GENEVA: The public prosecutor in Switzerland has fined a man who has already been punished in Germany for espionage against German tax officials for attempted industrial espionage, the media reported on Thursday.
After years of investigations, the Swiss Federal Prosecutor’s Office (BA) found a 58-year-old Swiss guilty of trying to obtain and sell the bank details of a high-ranking German official, reported the broadcaster RTS.
The verdict was passed on November 1, after the man, Daniel Moser, was convicted four years ago in Germany in a separate espionage trial that sparked outrage there and put the connections between Berlin and Bern to the test.
RTS said last month’s ruling showed that between 2014 and 2015, at the request of a German journalist, Moser unearthed data he believed to be the Swiss bank accounts of the former head of the German secret service August Hanning.
He had hired a security specialist to get Hanning’s bank details.
Not knowing that the three documents presented by the specialist were forged, he handed them over to the journalist and received compensation of 150,000 euros.
That money came from a fourth person – a German private detective – who eventually brought the case to the attention of the Swiss authorities, RTS said.
In its judgment, however, the BA is said to have established that he was guilty of attempted espionage, regardless of whether the documents he had passed on were forged.
However, it could not be determined whether he had intended the information beyond the journalist to reach a foreign secret service or a private company.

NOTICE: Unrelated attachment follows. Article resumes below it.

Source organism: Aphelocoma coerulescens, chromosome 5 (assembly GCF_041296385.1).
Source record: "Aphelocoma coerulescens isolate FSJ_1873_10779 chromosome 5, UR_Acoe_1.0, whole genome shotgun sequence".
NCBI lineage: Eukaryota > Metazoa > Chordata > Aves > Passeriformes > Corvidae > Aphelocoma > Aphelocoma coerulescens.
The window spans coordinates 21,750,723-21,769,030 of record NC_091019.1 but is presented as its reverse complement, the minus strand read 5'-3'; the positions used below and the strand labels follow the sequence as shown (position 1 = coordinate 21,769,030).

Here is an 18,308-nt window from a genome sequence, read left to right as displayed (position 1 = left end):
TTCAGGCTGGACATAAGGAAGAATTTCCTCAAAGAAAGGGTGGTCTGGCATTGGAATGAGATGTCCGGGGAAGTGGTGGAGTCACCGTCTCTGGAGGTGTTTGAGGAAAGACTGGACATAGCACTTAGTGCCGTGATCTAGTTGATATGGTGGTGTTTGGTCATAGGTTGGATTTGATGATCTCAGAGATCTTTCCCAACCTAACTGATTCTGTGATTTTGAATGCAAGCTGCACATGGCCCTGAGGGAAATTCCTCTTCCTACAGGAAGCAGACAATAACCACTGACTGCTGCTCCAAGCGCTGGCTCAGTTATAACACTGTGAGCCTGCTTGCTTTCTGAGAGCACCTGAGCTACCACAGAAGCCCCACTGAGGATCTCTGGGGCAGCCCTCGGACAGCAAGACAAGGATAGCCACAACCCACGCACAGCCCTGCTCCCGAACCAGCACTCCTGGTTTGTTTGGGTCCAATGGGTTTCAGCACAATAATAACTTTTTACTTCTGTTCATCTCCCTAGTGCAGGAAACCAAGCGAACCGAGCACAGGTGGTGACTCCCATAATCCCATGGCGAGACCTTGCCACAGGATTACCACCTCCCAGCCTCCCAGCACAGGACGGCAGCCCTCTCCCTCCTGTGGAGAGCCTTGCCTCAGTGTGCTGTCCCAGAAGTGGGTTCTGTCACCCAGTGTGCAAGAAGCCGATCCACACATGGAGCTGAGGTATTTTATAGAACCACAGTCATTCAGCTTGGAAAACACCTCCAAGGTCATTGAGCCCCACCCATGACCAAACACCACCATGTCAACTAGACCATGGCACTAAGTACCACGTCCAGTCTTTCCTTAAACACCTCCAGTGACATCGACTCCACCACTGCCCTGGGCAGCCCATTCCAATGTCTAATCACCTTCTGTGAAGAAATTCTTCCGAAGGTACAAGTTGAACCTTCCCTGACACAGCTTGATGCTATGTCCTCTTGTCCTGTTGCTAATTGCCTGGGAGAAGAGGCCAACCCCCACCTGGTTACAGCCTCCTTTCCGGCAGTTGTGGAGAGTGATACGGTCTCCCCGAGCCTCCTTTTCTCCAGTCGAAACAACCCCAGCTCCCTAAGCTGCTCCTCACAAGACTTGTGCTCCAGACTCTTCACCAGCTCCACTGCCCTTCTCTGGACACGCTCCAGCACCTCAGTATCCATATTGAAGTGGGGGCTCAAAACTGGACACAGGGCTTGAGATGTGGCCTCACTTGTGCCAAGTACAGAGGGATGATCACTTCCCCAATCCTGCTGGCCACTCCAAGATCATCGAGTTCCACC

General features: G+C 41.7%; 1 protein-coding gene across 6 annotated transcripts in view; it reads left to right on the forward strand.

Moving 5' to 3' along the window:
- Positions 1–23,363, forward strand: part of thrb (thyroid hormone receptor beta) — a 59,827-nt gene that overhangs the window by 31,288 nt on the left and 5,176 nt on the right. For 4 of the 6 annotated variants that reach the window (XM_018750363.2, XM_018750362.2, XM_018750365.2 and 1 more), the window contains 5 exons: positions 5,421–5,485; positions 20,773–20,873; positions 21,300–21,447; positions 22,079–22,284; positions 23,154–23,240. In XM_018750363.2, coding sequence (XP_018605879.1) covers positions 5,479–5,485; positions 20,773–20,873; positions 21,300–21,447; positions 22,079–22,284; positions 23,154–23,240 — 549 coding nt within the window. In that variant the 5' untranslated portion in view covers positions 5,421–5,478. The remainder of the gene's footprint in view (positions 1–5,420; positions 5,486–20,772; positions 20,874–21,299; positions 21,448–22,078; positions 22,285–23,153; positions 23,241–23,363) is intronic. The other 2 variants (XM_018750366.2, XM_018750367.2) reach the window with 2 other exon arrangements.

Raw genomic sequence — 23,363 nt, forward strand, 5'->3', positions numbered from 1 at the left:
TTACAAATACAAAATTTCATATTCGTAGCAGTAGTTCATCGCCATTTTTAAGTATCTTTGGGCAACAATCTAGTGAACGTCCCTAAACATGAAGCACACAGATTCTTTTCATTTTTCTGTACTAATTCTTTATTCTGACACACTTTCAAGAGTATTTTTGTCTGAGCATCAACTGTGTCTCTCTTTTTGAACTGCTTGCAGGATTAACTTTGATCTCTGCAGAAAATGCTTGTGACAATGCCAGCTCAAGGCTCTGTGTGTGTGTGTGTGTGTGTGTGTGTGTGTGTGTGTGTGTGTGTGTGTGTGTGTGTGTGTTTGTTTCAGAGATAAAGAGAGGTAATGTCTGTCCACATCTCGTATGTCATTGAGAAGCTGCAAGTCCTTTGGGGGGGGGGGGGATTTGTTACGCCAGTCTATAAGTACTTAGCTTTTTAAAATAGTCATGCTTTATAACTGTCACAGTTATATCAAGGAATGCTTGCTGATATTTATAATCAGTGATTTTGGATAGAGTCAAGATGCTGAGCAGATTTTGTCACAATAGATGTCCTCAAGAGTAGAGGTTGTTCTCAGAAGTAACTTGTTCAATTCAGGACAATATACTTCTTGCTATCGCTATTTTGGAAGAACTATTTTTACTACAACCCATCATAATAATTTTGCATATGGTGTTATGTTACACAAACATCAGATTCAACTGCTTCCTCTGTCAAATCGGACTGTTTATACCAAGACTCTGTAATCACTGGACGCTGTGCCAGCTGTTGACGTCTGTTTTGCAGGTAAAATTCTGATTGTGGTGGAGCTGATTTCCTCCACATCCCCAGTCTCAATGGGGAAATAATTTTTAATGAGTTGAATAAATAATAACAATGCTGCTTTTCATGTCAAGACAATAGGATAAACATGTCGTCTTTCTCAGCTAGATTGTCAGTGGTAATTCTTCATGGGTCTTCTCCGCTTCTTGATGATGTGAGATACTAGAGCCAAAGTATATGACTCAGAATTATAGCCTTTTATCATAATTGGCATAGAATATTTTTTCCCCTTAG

In total, he was fined 63,000 Swiss francs (68,000 US dollars, 60,000 euros), said RTS.
The case comes after Moser was found guilty of espionage in Germany in 2017 after collecting information about officials hired by the German state of North Rhine-Westphalia to uncover hidden assets at Swiss banks.
In this case, he was sentenced to probation and a fine after engaging in an espionage operation and naming his Swiss espionage leaders.
During his trial, the former police officer, who also once worked as a security officer at the Swiss banking giant UBS, said in front of the German court that he paid 28,000 euros for the espionage job between 2011 and 2013.
Switzerland had sought the identity of three German tax officials in the hope of being able to initiate proceedings against them for the illegal acquisition of bank details that were protected under the country’s longstanding strict confidentiality laws.
Swiss banks came under massive pressure at the time when several German federal states wanted to buy data on German taxpayers who had parked their assets across the border.
For fear of prosecution, many of the rich and beautiful in Germany reported their hidden assets, which amassed billions of euros in the tax coffers of Europe’s largest economy.